Philippine Daily Inquirer, Mar. 15, 2006
Aurora closes info gap
By Tonette Orejas Inquirer
NO mountains like the overgrown Sierra Madre ranges are high and far enough to keep the power of information technology away from the reach of more than 13,000 farmers and fishermen in Baler, Aurora. Fringed by a horseshoe-shaped valley and the coast of the Pacific Ocean, the capital town of Aurora, 270 km northeast of Metro Manila, is being equipped to become the country's first digital village.
"By May, we're ready to move in for that pioneering enterprise," Sen. Edgardo Angara, the project's Baler-born proponent, told the Inquirer on Saturday.
This week, Angara said he would start the series of meetings with the other stakeholders: technology producers, like Smart Communications and Samsung, the Department of Transportation and Communications, the University of the Philippines' College of Engineering, and the Development Academy of the Philippines.
"What we're trying to do is continue to bring the expertise to and support for Aurora," he said.
Angara has pooled an initial capital of P20 million to jump-start the project.
The heart of the digital village is going to beat in the nipa palm-ringed Barangay Buhangin. The former submarine cable center of Philippine Long Distance Telephone Co. there, which covers five hectares, will house the facilities and the training center that will help farmers get the information they need to improve agricultural production and marketing.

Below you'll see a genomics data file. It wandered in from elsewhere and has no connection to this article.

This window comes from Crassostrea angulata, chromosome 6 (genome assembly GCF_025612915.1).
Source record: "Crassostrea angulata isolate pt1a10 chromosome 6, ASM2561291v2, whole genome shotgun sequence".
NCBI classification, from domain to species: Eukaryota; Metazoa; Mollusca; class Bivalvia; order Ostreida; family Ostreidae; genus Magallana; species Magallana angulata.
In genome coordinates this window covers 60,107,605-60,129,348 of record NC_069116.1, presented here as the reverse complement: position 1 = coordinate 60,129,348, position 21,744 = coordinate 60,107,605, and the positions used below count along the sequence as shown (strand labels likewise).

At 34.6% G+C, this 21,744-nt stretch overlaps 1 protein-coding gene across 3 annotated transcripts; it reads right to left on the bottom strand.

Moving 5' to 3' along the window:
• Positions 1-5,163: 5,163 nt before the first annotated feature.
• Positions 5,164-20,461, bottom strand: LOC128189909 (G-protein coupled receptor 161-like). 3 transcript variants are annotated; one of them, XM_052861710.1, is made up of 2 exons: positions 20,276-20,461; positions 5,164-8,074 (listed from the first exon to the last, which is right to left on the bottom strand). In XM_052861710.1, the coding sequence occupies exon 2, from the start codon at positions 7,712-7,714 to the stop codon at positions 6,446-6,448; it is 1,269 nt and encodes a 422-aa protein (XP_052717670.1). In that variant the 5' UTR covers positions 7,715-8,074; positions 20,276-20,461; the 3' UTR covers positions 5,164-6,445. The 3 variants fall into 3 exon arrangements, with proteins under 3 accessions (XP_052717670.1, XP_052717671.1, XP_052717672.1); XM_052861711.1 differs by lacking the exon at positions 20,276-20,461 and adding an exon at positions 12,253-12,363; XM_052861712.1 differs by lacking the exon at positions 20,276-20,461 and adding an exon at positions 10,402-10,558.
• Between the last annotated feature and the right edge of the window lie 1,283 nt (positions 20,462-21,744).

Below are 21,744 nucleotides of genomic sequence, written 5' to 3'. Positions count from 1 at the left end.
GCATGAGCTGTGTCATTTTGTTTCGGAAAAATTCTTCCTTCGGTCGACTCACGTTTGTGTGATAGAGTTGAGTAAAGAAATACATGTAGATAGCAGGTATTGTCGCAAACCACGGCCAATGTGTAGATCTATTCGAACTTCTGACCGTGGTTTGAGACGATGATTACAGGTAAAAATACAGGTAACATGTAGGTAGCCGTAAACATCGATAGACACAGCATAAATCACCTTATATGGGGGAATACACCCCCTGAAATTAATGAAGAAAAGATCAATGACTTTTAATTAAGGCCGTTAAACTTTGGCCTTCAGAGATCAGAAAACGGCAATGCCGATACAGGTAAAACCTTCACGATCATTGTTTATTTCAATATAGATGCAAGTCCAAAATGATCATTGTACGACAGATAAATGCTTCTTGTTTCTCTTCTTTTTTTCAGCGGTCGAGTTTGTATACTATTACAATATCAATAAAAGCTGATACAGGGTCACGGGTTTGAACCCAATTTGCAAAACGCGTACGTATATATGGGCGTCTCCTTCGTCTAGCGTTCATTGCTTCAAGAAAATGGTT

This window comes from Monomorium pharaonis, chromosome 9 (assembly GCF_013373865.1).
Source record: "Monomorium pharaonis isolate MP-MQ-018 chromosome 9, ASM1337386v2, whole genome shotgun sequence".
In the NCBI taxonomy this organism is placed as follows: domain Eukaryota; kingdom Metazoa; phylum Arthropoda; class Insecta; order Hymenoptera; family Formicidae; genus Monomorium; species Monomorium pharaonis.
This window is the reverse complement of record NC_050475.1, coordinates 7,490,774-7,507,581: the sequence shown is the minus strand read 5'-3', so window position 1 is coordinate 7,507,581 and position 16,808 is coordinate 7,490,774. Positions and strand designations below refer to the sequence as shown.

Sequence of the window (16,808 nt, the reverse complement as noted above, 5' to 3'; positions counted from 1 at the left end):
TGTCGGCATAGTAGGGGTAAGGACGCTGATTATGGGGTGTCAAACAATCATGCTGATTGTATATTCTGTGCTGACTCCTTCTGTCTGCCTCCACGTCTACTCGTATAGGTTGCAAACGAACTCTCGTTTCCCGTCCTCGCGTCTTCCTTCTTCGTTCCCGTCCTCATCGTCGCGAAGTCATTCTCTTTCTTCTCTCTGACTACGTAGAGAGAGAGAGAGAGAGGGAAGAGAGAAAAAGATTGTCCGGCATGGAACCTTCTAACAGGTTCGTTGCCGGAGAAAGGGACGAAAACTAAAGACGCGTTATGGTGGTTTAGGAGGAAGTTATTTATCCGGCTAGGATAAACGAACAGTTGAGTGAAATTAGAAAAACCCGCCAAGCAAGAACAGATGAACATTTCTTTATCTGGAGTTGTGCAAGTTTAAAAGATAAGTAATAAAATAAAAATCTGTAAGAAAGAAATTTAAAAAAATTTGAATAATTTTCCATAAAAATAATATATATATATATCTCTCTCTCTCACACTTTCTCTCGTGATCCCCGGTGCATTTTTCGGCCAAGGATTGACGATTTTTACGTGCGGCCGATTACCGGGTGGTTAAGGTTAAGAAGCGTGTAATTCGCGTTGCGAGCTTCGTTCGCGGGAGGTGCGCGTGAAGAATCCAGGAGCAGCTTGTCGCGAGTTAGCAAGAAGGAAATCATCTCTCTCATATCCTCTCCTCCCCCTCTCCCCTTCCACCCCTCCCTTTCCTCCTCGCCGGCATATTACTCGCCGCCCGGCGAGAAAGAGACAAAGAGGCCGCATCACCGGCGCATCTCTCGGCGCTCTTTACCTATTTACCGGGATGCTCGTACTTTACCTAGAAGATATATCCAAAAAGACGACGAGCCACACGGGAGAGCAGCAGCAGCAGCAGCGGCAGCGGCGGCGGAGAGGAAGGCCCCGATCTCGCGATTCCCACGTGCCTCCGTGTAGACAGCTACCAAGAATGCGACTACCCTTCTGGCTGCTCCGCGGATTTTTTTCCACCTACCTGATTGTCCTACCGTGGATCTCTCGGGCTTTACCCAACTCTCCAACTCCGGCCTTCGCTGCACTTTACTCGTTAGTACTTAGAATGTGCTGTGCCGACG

How will the weather be like in the next five days? How much does a 50-kg sack of fertilizer or animal feed cost at current prices? What are the selling price of coconut, copra, coffee or palay, fish, shrimps, livestock in the market? To whom do we sell at best prices?
The answers, said Angara, would be within easy reach of rural folk through the Internet. The access seeks to close the information gap.
"Lack of information leads to low productivity," Angara, a former agriculture secretary, said. He said the project would hopefully protect agricultural producers from unscrupulous traders.
Since phone connections are direly limited, Smart is being tapped to set up VSST (very small satellite telephones). Samsung, on the other, could install the computers.
Helping agricultural producers master the new technology is, of course, another matter. Angara is confident that they can adapt like their counterparts in India where digital villages are revolutionizing the sector.
"They can do it," he said, citing the experiences of farmers he encountered during a recent visit to Bangalore.
Angara said the project would pave the way for "genuine empowerment." Many of them, he said, were illiterate and became rich by adopting modern technology. Brazilian farmers, he said, have also joined the digital age.